Most business owners have three main challenges when it comes to using social media marketing:
- How best to use and optimize the platforms.
- How to get traffic to the website and platforms.
- How to turn followers into customers.
If you don’t have a high-level understanding of the goals behind using social media and the best practices to reach those goals, it can be tough to see any social ROI or value that might come from investing in it.
While social shares may or may not affect a webpage’s position in search listings, your company page influences your search results. In fact, social media profiles are often amongst the top results in listings for brand name searches.
For example, if you search “General Electric” in Google, the company’s Twitter profile appears as the second result, after the brand website.
Moreover, Google also displays the company’s various social profiles in the right-hand sidebar at the very top of the search results page.
Having company social accounts certainly doesn’t hurt your SEO, but it’s important to remember the purpose of investing in social. Making an investment in social media marketing is just one of the many ways your business can convert website visitors into happy customers.
Ultimately, the answer to “Does social media have an impact on my bottom line?” comes with your ability to prove the results of your social efforts. However, to determine results, you (or your social marketing manager) must understand the best practices to reach your goals.
At a very basic level, social media is a great and powerful tool that can help companies achieve two primary goals: attracting new visitors and engaging current customers.
1,000 visitors to your website from various social channels do nothing for your business unless you convert them into customers. You still need those 1,000 visitors to have a chance at converting anything. As you plot out your social media strategy, you’ll also want to research and set conversion goals – such as 10% of visitors converted into clients.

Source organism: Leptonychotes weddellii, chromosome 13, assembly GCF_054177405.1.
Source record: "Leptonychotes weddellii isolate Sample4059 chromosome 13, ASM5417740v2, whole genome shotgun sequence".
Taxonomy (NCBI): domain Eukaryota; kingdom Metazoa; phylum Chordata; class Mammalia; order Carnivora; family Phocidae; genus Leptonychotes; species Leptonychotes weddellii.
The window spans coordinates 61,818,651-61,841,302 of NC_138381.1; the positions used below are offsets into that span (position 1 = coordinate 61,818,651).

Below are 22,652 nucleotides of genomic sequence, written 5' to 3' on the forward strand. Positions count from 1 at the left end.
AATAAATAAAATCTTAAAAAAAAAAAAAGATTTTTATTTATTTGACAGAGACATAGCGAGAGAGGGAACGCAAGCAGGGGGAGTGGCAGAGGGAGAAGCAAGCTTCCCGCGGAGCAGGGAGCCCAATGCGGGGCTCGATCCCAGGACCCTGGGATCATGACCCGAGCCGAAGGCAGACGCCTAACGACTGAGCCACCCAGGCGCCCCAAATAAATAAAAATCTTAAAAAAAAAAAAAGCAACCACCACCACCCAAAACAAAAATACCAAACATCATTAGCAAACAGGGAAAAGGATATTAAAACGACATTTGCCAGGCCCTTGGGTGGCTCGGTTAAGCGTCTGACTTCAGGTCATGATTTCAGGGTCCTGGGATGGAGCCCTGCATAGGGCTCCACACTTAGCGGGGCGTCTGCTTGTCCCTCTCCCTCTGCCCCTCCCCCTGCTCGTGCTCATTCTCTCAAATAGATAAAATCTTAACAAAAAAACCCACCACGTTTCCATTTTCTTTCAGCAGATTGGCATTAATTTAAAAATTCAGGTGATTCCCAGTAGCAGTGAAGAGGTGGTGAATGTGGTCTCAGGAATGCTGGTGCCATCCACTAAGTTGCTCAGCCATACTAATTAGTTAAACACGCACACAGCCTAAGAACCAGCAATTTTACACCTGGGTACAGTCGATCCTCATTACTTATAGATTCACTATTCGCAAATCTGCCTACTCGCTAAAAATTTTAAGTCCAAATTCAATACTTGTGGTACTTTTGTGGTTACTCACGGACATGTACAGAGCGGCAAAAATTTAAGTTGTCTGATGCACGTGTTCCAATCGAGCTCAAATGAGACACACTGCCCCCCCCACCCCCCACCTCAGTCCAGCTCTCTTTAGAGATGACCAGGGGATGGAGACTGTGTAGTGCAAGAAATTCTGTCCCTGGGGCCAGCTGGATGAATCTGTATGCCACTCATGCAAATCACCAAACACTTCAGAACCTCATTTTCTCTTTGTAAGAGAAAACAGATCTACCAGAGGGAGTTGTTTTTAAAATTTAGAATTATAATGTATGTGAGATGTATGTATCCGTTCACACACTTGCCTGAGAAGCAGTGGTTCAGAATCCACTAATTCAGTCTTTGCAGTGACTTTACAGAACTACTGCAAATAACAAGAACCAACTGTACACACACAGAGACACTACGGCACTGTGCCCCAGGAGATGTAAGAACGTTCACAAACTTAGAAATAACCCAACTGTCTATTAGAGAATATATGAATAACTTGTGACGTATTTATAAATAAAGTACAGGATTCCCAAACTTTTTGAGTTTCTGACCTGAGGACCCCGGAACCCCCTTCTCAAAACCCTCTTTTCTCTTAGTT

Typically, business owners who try to do their own social media struggle with the day-to-day activity that goes into maintaining a professional company page that represents their brand well.
When publishing original and third-party content to your social channels, you need to be:
- Consistent with multiple posts (varies for each channel) throughout the day.
- Relevant to your buyer personas with content they find valuable.
- Timely posting based on when your personas are ‘online.’
In summary, there is more than just a place for social media in the marketing world. Eventually, it could even become an essential part to marketing for your business. Social is a large part of the puzzle to almost all business growth.
Now ask yourself:
- What am I doing for my social media marketing?
- How is it fairing?
- Are there any results I can tie back to my efforts?
- How do my social efforts tie in with the rest of my marketing strategies?
Answer these questions and more with our guide to the six marketing metrics you can use to prove ROI.